Kawasaki fit both the machines with a lighter subframe,
stronger brakes, and great adjustability at the bars and pegs.
The big news with the KX450F is, of course, the new
Triple Air Showa SFF fork. Last year’s bike had an air fork,
but it was a KYB unit. The Showa SFF Triple Air has more
adjustability and definitely chews on the smaller track
gremlins better than the KYB. The pluses are adjustability,
plusher on hack and since the majority of the main spring
(air) is contained in a sealed cartridge, blowing a seal
will not render the fork useless. Our other quick impression was it tended to blow through the stroke fairly easily
and required damping adjustments in order to keep it up
in the stroke, whereas last year’s machine loved the big
launch, so this is an area where we will spend time dialing
and adjusting. Finally, having to check three separate air
pressures before you ride is not a fun deal, and it takes
a substantial amount of time and is most definitely a new
learning curve that is crucial. With the rear shock we made
one change, set the sag and then rode the rest of the day.
It felt pretty darn stable, made for good traction and took
a good smattering of hits like a high-end motocrosser
In the engine department, Kawasaki made subtle
changes, mainly in the ECU, more compression via the
bridged-box piston and targeted mid-to-top-end hit. And
they succeeded! This machine is faster, but it also feels a
bit lean, is a shade harder to start (last year it was the best
non-button starter of the 450s), but makes a very feelable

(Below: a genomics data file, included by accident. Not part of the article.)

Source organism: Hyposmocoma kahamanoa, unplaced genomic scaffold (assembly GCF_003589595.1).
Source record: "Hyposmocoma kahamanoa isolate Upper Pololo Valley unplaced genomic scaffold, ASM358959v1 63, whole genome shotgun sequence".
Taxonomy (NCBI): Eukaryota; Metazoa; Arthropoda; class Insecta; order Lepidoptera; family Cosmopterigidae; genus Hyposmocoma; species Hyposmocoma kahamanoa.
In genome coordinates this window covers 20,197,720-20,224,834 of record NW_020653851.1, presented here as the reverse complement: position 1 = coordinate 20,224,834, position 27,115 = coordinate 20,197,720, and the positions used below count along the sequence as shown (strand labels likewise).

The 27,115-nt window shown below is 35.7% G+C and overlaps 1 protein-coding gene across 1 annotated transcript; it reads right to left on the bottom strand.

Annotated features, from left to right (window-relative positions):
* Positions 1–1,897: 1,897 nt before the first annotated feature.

mid-hit increase that is more reminiscent of older KX450Fs.
Kawasaki made big improvements to the braking power
via new Braking 270mm front rotors (for both the 250 and
450) and also fit a Braking rear rotor, which, too, has better
feel and power.
Power seems to be about the same as last year with no
really big changes. It has a good, strong bottom end and
midrange, signs off a little early, but compared to the other
250Fs, it has good top end.
The KX250F uses a Showa SFF fork, but is sprung with
a spring, not air. It has new settings that focus on keeping
it “up” in the stroke. By fighting the dive, the new fork is
most definitely a stronger performer and, like the 450, the
rear Uni Trak took little to set up and was praised by the
Three big hits with the 250F came in the new top triple
clamps with a vast array of adjustability, the adjustable
footpegs (both higher and lower) and the brakes, which
was positively commented on by all. ❏
The new Showa Triple Air fork takes the big hit decently, but
does tend to blow through the stroke more so than the KYB.
The 2015 KX250F is a strong performer down low and into
the middle hit. There are very subtle changes to the new
machine, but stronger braking and a more planted suspension feel are highs.